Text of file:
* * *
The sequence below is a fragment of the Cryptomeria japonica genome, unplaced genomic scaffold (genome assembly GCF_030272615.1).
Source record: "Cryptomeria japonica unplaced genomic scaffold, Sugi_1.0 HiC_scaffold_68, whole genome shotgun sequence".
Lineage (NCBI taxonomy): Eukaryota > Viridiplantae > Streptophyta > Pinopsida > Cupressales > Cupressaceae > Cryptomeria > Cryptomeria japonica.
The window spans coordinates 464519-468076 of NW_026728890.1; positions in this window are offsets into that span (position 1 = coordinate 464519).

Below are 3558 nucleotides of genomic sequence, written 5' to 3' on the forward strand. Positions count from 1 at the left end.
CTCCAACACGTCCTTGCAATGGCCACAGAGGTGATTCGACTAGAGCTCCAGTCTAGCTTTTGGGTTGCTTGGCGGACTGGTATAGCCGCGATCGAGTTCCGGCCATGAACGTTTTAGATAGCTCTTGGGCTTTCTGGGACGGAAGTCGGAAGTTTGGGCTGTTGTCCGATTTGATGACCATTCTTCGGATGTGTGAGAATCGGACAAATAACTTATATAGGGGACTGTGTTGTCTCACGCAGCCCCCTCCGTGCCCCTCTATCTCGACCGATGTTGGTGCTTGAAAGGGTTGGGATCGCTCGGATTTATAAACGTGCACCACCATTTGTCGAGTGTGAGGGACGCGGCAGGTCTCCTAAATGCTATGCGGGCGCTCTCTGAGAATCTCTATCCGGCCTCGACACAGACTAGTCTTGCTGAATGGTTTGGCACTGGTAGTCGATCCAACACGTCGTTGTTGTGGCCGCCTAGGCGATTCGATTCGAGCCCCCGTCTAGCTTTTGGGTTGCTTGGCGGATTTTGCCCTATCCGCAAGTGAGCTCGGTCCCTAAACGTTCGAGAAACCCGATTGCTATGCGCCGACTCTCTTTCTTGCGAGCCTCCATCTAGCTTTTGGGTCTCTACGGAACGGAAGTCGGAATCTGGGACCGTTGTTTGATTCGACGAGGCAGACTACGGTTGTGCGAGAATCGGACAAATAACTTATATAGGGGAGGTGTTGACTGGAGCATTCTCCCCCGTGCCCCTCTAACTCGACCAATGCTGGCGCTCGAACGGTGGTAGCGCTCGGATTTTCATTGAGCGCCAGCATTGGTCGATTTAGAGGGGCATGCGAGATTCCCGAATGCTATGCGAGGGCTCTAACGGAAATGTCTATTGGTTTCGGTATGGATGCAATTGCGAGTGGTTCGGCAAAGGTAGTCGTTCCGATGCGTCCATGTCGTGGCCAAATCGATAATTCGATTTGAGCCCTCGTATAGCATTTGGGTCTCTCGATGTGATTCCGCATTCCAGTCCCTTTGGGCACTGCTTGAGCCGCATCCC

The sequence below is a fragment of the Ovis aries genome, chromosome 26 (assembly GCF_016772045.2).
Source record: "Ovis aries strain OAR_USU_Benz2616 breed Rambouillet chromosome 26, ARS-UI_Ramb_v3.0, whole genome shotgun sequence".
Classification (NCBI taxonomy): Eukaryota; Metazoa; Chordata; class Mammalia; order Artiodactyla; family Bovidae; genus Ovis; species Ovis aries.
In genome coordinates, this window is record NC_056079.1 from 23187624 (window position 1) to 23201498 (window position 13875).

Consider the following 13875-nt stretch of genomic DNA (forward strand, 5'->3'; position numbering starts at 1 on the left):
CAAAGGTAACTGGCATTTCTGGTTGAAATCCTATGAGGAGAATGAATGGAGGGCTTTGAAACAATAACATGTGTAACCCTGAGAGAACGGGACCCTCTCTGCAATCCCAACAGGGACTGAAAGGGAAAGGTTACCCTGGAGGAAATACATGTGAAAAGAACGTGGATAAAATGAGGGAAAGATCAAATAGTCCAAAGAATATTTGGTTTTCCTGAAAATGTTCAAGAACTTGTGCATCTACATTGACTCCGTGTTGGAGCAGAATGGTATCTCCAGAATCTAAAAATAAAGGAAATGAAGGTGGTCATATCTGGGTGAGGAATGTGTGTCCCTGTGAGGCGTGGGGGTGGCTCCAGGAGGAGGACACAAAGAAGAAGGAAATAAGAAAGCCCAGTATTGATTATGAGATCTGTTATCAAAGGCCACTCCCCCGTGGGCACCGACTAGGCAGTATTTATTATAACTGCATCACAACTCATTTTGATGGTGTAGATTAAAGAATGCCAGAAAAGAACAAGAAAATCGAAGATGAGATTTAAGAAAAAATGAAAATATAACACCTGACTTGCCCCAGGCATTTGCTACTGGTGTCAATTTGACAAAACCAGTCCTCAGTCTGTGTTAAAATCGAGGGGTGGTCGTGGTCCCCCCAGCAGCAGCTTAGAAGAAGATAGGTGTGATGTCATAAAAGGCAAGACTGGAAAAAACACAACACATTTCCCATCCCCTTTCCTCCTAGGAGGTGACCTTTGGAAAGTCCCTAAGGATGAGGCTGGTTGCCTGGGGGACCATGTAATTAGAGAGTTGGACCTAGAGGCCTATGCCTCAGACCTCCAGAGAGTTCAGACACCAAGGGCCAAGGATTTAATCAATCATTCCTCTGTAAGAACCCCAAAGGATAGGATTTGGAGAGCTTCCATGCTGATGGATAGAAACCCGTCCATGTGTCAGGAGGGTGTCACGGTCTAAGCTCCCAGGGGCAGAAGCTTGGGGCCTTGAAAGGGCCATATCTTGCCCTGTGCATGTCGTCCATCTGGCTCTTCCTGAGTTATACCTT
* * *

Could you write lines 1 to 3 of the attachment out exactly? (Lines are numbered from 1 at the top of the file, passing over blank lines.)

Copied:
The sequence below is a fragment of the Cryptomeria japonica genome, unplaced genomic scaffold (genome assembly GCF_030272615.1).
Source record: "Cryptomeria japonica unplaced genomic scaffold, Sugi_1.0 HiC_scaffold_68, whole genome shotgun sequence".
Lineage (NCBI taxonomy): Eukaryota > Viridiplantae > Streptophyta > Pinopsida > Cupressales > Cupressaceae > Cryptomeria > Cryptomeria japonica.